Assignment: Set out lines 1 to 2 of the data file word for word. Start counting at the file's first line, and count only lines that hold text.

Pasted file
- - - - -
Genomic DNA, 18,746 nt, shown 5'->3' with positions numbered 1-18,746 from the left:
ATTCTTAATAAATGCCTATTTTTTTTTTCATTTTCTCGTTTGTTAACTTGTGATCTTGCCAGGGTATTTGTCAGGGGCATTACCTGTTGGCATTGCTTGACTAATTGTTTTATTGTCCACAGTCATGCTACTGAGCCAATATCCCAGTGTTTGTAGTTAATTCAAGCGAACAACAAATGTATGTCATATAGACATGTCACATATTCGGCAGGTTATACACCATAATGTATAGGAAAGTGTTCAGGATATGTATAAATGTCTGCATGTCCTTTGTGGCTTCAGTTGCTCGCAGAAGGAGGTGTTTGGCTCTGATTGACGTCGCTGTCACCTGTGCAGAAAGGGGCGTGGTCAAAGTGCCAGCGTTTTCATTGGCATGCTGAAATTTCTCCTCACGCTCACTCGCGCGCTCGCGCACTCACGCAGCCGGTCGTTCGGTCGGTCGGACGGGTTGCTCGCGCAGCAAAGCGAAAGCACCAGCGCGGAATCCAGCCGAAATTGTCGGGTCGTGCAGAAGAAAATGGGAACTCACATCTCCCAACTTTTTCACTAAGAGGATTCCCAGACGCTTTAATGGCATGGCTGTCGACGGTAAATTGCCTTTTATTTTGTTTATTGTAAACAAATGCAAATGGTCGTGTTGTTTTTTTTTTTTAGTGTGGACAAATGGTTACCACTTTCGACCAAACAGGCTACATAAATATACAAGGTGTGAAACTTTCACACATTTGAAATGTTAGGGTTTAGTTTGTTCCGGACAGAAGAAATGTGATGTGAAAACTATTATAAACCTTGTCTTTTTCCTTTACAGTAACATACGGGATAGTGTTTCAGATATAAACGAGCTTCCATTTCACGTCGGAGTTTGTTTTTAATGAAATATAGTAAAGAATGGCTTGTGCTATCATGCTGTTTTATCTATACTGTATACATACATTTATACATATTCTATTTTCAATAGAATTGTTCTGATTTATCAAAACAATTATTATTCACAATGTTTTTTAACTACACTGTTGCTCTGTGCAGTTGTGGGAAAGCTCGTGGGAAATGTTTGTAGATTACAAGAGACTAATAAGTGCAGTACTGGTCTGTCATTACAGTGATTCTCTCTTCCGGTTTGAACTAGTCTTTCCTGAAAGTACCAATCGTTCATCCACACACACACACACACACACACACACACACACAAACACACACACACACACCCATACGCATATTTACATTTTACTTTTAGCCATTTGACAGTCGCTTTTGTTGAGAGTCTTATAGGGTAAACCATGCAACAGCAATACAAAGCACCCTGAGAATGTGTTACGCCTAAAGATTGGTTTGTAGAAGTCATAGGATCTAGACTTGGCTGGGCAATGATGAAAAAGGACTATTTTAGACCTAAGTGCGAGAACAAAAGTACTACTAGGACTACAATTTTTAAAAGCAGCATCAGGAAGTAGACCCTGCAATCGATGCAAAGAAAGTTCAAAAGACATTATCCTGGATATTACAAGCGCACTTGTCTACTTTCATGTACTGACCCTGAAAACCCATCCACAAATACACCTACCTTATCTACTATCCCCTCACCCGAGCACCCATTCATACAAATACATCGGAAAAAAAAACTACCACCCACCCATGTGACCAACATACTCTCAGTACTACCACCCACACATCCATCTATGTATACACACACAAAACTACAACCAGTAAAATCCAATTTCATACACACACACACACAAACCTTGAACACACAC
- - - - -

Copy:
Genomic DNA, 18,746 nt, shown 5'->3' with positions numbered 1-18,746 from the left:
ATTCTTAATAAATGCCTATTTTTTTTTTCATTTTCTCGTTTGTTAACTTGTGATCTTGCCAGGGTATTTGTCAGGGGCATTACCTGTTGGCATTGCTTGACTAATTGTTTTATTGTCCACAGTCATGCTACTGAGCCAATATCCCAGTGTTTGTAGTTAATTCAAGCGAACAACAAATGTATGTCATATAGACATGTCACATATTCGGCAGGTTATACACCATAATGTATAGGAAAGTGTTCAGGATATGTATAAATGTCTGCATGTCCTTTGTGGCTTCAGTTGCTCGCAGAAGGAGGTGTTTGGCTCTGATTGACGTCGCTGTCACCTGTGCAGAAAGGGGCGTGGTCAAAGTGCCAGCGTTTTCATTGGCATGCTGAAATTTCTCCTCACGCTCACTCGCGCGCTCGCGCACTCACGCAGCCGGTCGTTCGGTCGGTCGGACGGGTTGCTCGCGCAGCAAAGCGAAAGCACCAGCGCGGAATCCAGCCGAAATTGTCGGGTCGTGCAGAAGAAAATGGGAACTCACATCTCCCAACTTTTTCACTAAGAGGATTCCCAGACGCTTTAATGGCATGGCTGTCGACGGTAAATTGCCTTTTATTTTGTTTATTGTAAACAAATGCAAATGGTCGTGTTGTTTTTTTTTTTTAGTGTGGACAAATGGTTACCACTTTCGACCAAACAGGCTACATAAATATACAAGGTGTGAAACTTTCACACATTTGAAATGTTAGGGTTTAGTTTGTTCCGGACAGAAGAAATGTGATGTGAAAACTATTATAAACCTTGTCTTTTTCCTTTACAGTAACATACGGGATAGTGTTTCAGATATAAACGAGCTTCCATTTCACGTCGGAGTTTGTTTTTAATGAAATATAGTAAAGAATGGCTTGTGCTATCATGCTGTTTTATCTATACTGTATACATACATTTATACATATTCTATTTTCAATAGAATTGTTCTGATTTATCAAAACAATTATTATTCACAATGTTTTTTAACTACACTGTTGCTCTGTGCAGTTGTGGGAAAGCTCGTGGGAAATGTTTGTAGATTACAAGAGACTAATAAGTGCAGTACTGGTCTGTCATTACAGTGATTCTCTCTTCCGGTTTGAACTAGTCTTTCCTGAAAGTACCAATCGTTCATCCACACACACACACACACACACACACACACACACAAACACACACACACACACCCATACGCATATTTACATTTTACTTTTAGCCATTTGACAGTCGCTTTTGTTGAGAGTCTTATAGGGTAAACCATGCAACAGCAATACAAAGCACCCTGAGAATGTGTTACGCCTAAAGATTGGTTTGTAGAAGTCATAGGATCTAGACTTGGCTGGGCAATGATGAAAAAGGACTATTTTAGACCTAAGTGCGAGAACAAAAGTACTACTAGGACTACAATTTTTAAAAGCAGCATCAGGAAGTAGACCCTGCAATCGATGCAAAGAAAGTTCAAAAGACATTATCCTGGATATTACAAGCGCACTTGTCTACTTTCATGTACTGACCCTGAAAACCCATCCACAAATACACCTACCTTATCTACTATCCCCTCACCCGAGCACCCATTCATACAAATACATCGGAAAAAAAAACTACCACCCACCCATGTGACCAACATACTCTCAGTACTACCACCCACACATCCATCTATGTATACACACACAAAACTACAACCAGTAAAATCCAATTTCATACACACACACACACAAACCTTGAACACACAC